Federal court sides with ACLU, but unresolved questions abound, says LeClairRyan’s Kevin D. Pomfret
RICHMOND, VA. (9/20/11) – On TV crime dramas, police officers keep tabs on suspected criminals by sitting in unmarked cars with some doughnuts, coffee and a pair of binoculars. In today’s reality, however, law enforcement agents increasingly are tracking suspects by zeroing in on their cell phone records without a warrant. And as a federal appeals court ruling handed down Sept. 6 amply illustrates, this practice highlights unresolved questions about personal privacy in the era of location-based devices, said LeClairRyan attorney Kevin D. Pomfret, a leading advisor in the rapidly developing fields of spatial law and geospatial technology.
"As law enforcement agencies make use of location-based data from cell phones and various other commercially available devices, what policies and procedures should they follow?" asked Pomfret, a Richmond-based partner in LeClairRyan and head of the national law firm’s Spatial Law Practice Team. "This issue is of critical importance to companies that collect geolocation data. They need to know what obligations they have under the law to disclose the location of their customers to law enforcement."
In the Sept. 6 decision, the U.S. Court of Appeals for the Washington, D.C. Circuit ruled that the Department of Justice must disclose the names and docket numbers of cases in which it won a conviction or guilty plea by making use of warrantless tracking. In the four-year-old dispute, the American Civil Liberties Union had originally filed a Freedom of Information Act request seeking the policies and procedures used by the DOJ in obtaining such data. When the DOJ refused to comply with the request, the ACLU sued in federal court.
In upholding the ACLU’s demands, the three-judge panel noted that the use of location-based data by law enforcement was of substantial public interest. Greater disclosure, the court said, would enhance the debate by clarifying the scope and effectiveness of cell phone tracking as a law enforcement tool. For its part, the ACLU hailed the decision as "a significant victory in our battle to ensure that cell phones don’t become Big Brother tracking devices."
Ironically, the Department of Justice has asserted that disclosure of information about the data collected could, in and of itself, be seen as a threat to privacy, said Pomfret, who also serves as executive director of the Centre for Spatial Law and Policy. "Sensitive information could potentially be gleaned from this data," he said. "For example, those who had been convicted of a crime based upon the warrantless tracking might not want their names to be made more widely available."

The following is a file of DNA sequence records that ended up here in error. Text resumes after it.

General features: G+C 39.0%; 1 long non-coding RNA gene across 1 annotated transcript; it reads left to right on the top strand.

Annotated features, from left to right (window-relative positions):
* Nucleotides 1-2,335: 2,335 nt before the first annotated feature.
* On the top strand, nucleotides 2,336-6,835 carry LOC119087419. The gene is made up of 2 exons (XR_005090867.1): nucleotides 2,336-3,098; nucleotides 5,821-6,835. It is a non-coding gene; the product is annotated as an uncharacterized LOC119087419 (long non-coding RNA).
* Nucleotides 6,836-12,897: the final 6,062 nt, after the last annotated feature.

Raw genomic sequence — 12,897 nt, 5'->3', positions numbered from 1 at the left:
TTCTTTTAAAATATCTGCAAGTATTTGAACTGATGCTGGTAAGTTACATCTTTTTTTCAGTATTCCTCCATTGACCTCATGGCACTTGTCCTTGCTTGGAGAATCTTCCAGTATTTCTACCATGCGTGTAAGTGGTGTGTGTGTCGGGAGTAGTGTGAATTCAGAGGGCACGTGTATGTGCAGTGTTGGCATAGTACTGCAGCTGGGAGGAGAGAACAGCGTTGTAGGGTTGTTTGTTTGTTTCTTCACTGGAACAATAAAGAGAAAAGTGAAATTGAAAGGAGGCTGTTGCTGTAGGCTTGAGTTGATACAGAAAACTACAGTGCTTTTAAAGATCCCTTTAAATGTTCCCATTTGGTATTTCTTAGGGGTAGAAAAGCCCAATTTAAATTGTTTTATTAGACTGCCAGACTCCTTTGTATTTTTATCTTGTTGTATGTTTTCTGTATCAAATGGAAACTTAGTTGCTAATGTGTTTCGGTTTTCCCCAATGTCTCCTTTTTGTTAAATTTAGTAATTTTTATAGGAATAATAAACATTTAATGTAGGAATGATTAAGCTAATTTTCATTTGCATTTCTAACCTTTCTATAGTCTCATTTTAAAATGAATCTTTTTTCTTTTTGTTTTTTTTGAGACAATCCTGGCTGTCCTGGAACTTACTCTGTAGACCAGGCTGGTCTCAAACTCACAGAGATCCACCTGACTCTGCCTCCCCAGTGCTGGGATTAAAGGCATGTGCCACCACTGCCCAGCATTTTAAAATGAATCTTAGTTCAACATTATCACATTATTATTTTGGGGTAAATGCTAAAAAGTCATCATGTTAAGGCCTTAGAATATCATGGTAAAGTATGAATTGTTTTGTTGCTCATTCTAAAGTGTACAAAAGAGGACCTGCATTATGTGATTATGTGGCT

Nonetheless, Pomfret said, the ruling does mean that more information about policies and procedures on warrantless tracking will be available. This is important because everyone in the process–law enforcement, businesses, attorneys–needs clarity on this issue. "Some magistrates have said law enforcement agencies must obtain a warrant before they can require cell phone companies to turn over location-based information," the attorney said. "Others have ruled that a warrant isn’t necessary, based on a different interpretations of the Electronic Communications Protection Act, which is even now being revised in Congress in an attempt to reflect some of today’s new realities."
Meanwhile, policymakers and other experts continue to discuss related privacy concerns. "For example, an important question is whether citizens have the same reasonable expectation of privacy with respect to historical location data as they do with real-time location data," Pomfret said. Another important issue is how long companies need to store the information they collect. "Law enforcement would like this information to be stored for long periods of time," Pomfret explained, "but companies are worried about more practical issues such as the cost of storage and securing the information."
As a trusted advisor, LeClairRyan provides business counsel and client representation in corporate law and litigation. In this role, the firm applies its knowledge, insight and skill to help clients achieve their business objectives while managing and minimizing their legal risks, difficulties and expenses. With offices in California, Connecticut, Massachusetts, Michigan, New Jersey, New York, Pennsylvania, Virginia and Washington, D.C., the firm has approximately 350 attorneys representing a wide variety of clients throughout the nation. For more information about LeClairRyan, visit www.leclairryan.com.
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